Fed’s Extreme Measures Are a Very Bad Thing
During a recent 60 Minutes interview, Federal Reserve Chairman Jerome Powell said there is “no limit” to what the Fed can do. Indeed, the central bank has pulled out all the stops.
But while the actions of the central bank are extreme, we’ve seen them operate out of this playbook before, if not at this level.
The Federal Reserve and the US government are rerunning the exact same policies they turned to in the wake of the 2008 financial crisis, but on a much grander scale. We have bigger QE, more money printing, more government spending and bigger deficits. Case in point — the money supply grew at a record rate in April with no sign of slowing down.
We have been arguing that the Fed’s solution is actually the root of the problem. During a recent podcast, Peter Schiff said it was a mistake when they implemented this kind of policy after the ’08 crash, but they got away with it. They won’t get away with it this time.
In the following article published on the Mises Wire, economists Samuele Murtinu and Peter Klein take a close look at what the Fed is doing and why it’s a very bad thing.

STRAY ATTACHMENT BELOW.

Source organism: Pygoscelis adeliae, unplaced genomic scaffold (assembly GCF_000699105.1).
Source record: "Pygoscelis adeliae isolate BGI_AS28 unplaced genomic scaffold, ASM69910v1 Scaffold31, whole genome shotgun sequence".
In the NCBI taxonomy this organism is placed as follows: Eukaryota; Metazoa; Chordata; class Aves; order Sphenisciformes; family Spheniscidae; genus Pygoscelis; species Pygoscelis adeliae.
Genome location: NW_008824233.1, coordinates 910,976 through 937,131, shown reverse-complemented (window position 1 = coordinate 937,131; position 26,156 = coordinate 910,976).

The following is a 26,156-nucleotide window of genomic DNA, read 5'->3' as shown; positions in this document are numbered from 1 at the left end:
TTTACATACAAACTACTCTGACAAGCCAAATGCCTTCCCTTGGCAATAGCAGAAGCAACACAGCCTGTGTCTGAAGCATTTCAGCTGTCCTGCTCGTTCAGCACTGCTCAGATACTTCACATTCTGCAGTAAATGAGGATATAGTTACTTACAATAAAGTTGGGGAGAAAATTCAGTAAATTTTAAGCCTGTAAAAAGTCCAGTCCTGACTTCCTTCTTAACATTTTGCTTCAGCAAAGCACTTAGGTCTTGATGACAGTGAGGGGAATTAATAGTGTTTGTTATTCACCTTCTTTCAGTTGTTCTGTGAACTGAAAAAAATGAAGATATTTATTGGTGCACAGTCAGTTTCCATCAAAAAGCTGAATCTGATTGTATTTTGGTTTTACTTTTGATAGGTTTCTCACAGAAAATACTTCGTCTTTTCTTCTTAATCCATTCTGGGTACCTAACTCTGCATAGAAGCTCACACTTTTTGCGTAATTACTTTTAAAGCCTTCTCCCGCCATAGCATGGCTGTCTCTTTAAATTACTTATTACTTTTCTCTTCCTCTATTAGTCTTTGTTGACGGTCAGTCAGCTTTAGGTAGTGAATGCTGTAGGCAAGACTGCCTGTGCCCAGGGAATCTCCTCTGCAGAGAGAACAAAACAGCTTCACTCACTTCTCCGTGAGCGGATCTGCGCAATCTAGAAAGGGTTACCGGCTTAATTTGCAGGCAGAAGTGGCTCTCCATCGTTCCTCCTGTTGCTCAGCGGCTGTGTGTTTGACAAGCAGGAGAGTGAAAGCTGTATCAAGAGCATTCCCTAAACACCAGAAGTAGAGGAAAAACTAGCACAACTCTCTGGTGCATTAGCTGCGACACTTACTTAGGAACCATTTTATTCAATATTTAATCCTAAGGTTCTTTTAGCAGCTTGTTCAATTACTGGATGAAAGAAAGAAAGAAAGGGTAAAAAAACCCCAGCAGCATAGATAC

No sooner had the COVID-19 recession hit the US economy—with its mandatory business and school closures, travel bans, shelter-in-place orders, and a massive drop in commercial activity—than politicians, academics, journalists, and business leaders began calling for the Fed to save it.
The Fed’s response didn’t take long: a) $2.3 trillion in new loans to households, businesses, markets, and state and local governments; b) a cut in the federal funds rate to 0–0.25 percent and a promise to keep it low indefinitely; c) open-ended purchases of Treasurys and government-guaranteed and commercial mortgage-backed securities; d) short-term loans to “primary-dealer” financial institutions in exchange for collateral, including investment-grade debt; e) support for money market mutual funds; f) direct lending to banks, households, consumers, small firms, and corporations, also by purchasing investment-grade corporate bonds and commercial paper; and g) lowering banks’ loss-absorbing capital and reserve requirements. No one would accuse the Powell Fed of standing idly by!
These policies will do tremendous harm to the US economy. The first and most obvious problem is that the COVID-19 recession results from policies and practices that caused a massive disruption to supply, not demand. When public officials and health experts started urging people to stay home, even before state and local officials made it mandatory (excepting officially designated “essential” workers), firms stopped producing and delivering many goods and services. Politicians and pundits, understanding little about supply chains, specialized physical and human resources, capital structure, and other aspects of production, and seeing the world only through Keynesian lenses, turned to their go-to remedy: monetary and fiscal stimulus. But printing money does not create real goods and services when workers are legally prevented from coming to work.